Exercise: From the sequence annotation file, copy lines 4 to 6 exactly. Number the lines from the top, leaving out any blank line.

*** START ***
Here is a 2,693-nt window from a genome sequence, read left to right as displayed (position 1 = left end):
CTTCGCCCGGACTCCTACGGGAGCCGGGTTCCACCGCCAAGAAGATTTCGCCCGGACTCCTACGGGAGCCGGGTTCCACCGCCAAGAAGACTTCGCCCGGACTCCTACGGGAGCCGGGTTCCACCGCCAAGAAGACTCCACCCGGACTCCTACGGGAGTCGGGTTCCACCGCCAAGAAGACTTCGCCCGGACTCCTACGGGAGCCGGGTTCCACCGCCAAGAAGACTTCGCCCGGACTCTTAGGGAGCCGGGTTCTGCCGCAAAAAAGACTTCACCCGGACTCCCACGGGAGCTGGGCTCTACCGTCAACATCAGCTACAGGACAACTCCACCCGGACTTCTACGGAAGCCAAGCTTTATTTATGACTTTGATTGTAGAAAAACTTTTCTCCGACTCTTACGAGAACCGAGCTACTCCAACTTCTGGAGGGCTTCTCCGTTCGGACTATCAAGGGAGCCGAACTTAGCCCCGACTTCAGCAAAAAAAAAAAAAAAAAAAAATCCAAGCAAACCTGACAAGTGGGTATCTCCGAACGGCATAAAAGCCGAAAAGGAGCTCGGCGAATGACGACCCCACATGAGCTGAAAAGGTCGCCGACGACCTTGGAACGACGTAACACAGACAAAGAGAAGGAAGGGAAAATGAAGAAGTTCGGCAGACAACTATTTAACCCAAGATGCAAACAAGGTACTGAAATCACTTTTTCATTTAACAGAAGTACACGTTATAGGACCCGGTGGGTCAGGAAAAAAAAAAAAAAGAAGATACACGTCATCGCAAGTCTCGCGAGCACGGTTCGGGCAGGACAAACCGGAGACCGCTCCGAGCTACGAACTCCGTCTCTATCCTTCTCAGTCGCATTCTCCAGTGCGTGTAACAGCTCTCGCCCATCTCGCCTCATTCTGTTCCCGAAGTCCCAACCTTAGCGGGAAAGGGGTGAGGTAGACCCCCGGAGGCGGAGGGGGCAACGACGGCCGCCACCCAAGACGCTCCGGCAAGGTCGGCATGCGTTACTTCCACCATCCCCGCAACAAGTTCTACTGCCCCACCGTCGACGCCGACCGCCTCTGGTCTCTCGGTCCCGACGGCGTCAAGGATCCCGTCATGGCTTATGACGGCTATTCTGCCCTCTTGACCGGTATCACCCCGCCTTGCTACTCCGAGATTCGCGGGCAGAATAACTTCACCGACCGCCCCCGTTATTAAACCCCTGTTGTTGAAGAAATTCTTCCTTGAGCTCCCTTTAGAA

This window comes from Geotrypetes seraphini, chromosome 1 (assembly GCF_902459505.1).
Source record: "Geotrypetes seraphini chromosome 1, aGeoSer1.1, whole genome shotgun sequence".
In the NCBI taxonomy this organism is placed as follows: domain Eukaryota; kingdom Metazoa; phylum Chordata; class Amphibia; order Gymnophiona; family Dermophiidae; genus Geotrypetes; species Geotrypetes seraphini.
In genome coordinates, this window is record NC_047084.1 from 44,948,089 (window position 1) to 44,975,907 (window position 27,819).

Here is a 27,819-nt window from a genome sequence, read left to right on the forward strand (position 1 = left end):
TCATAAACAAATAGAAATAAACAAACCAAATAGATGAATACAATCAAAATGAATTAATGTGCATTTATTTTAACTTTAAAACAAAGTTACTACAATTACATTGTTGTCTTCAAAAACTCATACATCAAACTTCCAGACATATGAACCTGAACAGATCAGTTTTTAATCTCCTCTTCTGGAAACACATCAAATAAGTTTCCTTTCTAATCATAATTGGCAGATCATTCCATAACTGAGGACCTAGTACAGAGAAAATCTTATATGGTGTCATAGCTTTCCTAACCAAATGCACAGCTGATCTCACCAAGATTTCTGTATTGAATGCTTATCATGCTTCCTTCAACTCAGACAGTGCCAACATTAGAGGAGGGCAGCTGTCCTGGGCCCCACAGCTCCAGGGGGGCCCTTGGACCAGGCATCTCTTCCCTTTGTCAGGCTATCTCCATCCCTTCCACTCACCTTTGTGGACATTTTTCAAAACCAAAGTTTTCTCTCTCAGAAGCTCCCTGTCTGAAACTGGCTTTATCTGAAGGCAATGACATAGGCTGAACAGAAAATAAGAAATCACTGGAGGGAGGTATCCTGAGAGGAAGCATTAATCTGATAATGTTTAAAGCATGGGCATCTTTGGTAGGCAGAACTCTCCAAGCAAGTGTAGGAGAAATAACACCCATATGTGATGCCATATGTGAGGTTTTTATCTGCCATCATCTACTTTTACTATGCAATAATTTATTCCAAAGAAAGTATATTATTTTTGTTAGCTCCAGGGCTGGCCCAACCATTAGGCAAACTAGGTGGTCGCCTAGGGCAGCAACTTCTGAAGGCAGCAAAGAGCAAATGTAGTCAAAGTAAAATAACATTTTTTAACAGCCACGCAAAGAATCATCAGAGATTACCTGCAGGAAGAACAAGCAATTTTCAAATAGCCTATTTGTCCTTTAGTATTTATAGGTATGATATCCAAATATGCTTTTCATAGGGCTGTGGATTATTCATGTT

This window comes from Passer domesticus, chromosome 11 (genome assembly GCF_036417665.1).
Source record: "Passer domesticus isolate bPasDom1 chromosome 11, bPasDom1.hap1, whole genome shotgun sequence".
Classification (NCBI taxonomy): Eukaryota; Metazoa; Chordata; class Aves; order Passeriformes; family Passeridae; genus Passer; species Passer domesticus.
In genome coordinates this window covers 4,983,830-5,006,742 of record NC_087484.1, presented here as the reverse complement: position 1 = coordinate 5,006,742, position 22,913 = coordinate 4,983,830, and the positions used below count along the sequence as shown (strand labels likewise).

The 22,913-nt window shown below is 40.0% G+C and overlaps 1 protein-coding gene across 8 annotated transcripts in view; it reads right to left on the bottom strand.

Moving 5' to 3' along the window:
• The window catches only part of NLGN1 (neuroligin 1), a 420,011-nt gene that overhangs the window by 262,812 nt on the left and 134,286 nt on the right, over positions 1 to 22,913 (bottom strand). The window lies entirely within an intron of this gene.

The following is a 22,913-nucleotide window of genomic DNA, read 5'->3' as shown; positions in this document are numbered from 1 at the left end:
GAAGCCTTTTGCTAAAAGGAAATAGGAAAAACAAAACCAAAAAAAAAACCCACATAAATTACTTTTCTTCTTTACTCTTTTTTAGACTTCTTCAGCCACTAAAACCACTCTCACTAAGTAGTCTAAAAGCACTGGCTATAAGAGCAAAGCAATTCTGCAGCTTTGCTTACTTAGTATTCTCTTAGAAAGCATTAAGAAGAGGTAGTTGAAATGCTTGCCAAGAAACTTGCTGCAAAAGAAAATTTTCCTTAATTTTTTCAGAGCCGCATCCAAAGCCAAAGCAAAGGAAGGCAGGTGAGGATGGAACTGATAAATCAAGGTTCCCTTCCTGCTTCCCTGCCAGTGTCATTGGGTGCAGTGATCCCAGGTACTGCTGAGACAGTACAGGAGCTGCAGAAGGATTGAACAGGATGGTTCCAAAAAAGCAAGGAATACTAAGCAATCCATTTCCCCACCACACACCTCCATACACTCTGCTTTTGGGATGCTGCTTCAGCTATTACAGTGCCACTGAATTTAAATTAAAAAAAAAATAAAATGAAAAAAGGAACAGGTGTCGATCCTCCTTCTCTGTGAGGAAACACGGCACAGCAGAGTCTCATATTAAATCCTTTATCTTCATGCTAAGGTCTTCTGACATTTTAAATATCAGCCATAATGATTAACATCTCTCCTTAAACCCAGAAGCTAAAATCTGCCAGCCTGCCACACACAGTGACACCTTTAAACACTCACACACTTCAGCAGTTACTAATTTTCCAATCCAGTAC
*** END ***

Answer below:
Source record: "Geotrypetes seraphini chromosome 1, aGeoSer1.1, whole genome shotgun sequence".
In the NCBI taxonomy this organism is placed as follows: domain Eukaryota; kingdom Metazoa; phylum Chordata; class Amphibia; order Gymnophiona; family Dermophiidae; genus Geotrypetes; species Geotrypetes seraphini.
In genome coordinates, this window is record NC_047084.1 from 44,948,089 (window position 1) to 44,975,907 (window position 27,819).